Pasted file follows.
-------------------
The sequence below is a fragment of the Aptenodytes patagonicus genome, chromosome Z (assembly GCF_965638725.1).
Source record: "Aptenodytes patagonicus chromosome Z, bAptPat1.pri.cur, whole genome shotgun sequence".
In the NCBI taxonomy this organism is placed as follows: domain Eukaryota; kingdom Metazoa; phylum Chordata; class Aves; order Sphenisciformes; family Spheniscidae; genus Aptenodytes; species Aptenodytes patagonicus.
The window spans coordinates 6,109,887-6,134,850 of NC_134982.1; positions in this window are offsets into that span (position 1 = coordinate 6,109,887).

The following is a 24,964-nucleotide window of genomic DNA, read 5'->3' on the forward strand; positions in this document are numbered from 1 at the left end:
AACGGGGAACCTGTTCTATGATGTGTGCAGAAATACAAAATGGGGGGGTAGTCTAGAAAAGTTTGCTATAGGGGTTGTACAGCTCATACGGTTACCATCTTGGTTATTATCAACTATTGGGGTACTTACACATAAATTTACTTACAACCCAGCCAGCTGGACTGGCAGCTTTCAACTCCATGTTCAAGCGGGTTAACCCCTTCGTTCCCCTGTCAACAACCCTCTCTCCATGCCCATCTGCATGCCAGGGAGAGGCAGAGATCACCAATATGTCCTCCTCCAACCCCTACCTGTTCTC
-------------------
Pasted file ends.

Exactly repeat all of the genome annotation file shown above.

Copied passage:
The sequence below is a fragment of the Aptenodytes patagonicus genome, chromosome Z (assembly GCF_965638725.1).
Source record: "Aptenodytes patagonicus chromosome Z, bAptPat1.pri.cur, whole genome shotgun sequence".
In the NCBI taxonomy this organism is placed as follows: domain Eukaryota; kingdom Metazoa; phylum Chordata; class Aves; order Sphenisciformes; family Spheniscidae; genus Aptenodytes; species Aptenodytes patagonicus.
The window spans coordinates 6,109,887-6,134,850 of NC_134982.1; positions in this window are offsets into that span (position 1 = coordinate 6,109,887).

The following is a 24,964-nucleotide window of genomic DNA, read 5'->3' on the forward strand; positions in this document are numbered from 1 at the left end:
AACGGGGAACCTGTTCTATGATGTGTGCAGAAATACAAAATGGGGGGGTAGTCTAGAAAAGTTTGCTATAGGGGTTGTACAGCTCATACGGTTACCATCTTGGTTATTATCAACTATTGGGGTACTTACACATAAATTTACTTACAACCCAGCCAGCTGGACTGGCAGCTTTCAACTCCATGTTCAAGCGGGTTAACCCCTTCGTTCCCCTGTCAACAACCCTCTCTCCATGCCCATCTGCATGCCAGGGAGAGGCAGAGATCACCAATATGTCCTCCTCCAACCCCTACCTGTTCTC